Rich people don’t need any more tax cuts. They’re doing just fine. They will continue to do just fine. And no, their tax burden isn’t onerous. Trust me, I know. I live that tax burden daily. It doesn’t hurt. What does hurt is knowing that people I know and care for will likely die sooner and sicker than they should just so someone like me gets back a few more dollars they won’t notice. Don’t come at me with “but the rich earned those dollars.” Dude, I earned my dollars, too. I earned them in a country that helped me get where I am in part through taxes. I earned them understanding that getting rich came with an obligation to the society I live in and benefit from, an obligation discharged, in part, by paying a perfectly reasonable amount of taxes.

The motto of the United States is not, in fact, “Fuck you, I got mine.” It was, and should have remained, “E Pluribus Unum” — out of many, one. We’re all Americans. We all deserve the blessings this country can provide. This one is willing to pay his taxes for the benefit of the many.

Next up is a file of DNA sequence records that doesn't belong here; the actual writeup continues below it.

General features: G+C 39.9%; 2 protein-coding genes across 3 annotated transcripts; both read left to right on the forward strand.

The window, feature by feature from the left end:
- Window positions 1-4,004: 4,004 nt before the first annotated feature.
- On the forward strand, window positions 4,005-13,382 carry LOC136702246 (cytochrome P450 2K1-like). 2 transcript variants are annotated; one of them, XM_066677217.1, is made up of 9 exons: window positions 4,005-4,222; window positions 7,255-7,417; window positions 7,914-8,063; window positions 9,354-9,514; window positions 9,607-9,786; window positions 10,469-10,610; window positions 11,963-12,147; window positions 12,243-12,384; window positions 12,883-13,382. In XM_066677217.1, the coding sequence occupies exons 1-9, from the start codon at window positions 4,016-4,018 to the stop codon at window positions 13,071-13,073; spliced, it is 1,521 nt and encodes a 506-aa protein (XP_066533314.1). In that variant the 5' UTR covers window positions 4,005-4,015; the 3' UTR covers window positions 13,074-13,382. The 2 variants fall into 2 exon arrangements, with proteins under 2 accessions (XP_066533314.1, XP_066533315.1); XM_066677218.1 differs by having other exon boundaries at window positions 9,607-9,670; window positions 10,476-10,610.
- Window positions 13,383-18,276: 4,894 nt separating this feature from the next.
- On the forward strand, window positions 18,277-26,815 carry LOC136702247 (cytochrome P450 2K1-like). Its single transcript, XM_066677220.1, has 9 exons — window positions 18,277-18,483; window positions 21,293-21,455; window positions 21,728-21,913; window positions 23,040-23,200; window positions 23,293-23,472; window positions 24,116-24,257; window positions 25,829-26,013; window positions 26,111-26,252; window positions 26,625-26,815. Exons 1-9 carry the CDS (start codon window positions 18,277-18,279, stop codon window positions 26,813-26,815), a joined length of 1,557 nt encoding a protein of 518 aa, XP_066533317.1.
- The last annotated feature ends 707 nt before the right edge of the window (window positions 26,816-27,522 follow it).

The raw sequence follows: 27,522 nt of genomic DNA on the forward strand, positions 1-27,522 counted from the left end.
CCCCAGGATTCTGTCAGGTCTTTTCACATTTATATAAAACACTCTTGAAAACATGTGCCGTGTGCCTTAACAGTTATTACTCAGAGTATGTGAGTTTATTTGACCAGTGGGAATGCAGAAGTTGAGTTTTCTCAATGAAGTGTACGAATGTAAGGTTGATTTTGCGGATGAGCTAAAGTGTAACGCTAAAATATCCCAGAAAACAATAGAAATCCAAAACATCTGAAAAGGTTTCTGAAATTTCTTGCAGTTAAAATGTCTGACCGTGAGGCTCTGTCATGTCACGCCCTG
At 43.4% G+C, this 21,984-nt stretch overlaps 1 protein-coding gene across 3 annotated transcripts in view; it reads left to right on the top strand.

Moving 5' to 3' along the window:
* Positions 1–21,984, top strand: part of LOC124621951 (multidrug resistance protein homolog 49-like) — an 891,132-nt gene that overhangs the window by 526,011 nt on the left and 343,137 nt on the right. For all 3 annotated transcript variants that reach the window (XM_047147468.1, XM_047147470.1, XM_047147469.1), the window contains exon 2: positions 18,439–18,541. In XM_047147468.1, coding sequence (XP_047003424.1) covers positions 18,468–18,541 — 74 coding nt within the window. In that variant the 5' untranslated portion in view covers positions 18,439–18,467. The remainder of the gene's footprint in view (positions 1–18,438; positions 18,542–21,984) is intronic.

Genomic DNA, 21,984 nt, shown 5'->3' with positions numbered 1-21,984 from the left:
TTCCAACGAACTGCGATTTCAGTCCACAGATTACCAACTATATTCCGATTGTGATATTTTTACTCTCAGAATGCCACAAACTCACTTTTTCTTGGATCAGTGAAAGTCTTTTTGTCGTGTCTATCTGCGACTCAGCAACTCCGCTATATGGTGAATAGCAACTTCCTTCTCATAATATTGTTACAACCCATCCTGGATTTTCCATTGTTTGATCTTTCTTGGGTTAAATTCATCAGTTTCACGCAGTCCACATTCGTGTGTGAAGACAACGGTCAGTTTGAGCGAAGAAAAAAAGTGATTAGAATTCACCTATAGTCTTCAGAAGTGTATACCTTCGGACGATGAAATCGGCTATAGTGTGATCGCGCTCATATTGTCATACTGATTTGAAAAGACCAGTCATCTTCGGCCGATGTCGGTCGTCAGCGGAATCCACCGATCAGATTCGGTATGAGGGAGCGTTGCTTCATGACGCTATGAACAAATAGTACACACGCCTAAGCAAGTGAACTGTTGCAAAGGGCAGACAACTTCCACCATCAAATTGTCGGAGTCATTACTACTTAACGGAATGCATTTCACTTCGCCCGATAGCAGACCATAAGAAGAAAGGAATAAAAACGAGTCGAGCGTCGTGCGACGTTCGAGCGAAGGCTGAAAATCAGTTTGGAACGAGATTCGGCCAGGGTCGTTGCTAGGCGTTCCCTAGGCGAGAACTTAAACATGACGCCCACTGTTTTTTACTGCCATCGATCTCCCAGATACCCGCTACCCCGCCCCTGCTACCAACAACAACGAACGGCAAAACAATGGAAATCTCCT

More Fireflies

I’m getting a smidgen better at taking pictures of these little glowy dudes. The secret, which is not a secret at all, is long exposures on steady platforms, and low ISO settings so you don’t blow out the picture. This one, which is actually a detail of a larger photo, is a 20 second exposure at ISO 250 at late dusk (close to 10 pm here because it was literally the night before the solstice), so the sky was darker than it is here. I used the birdbath in the front yard as a platform.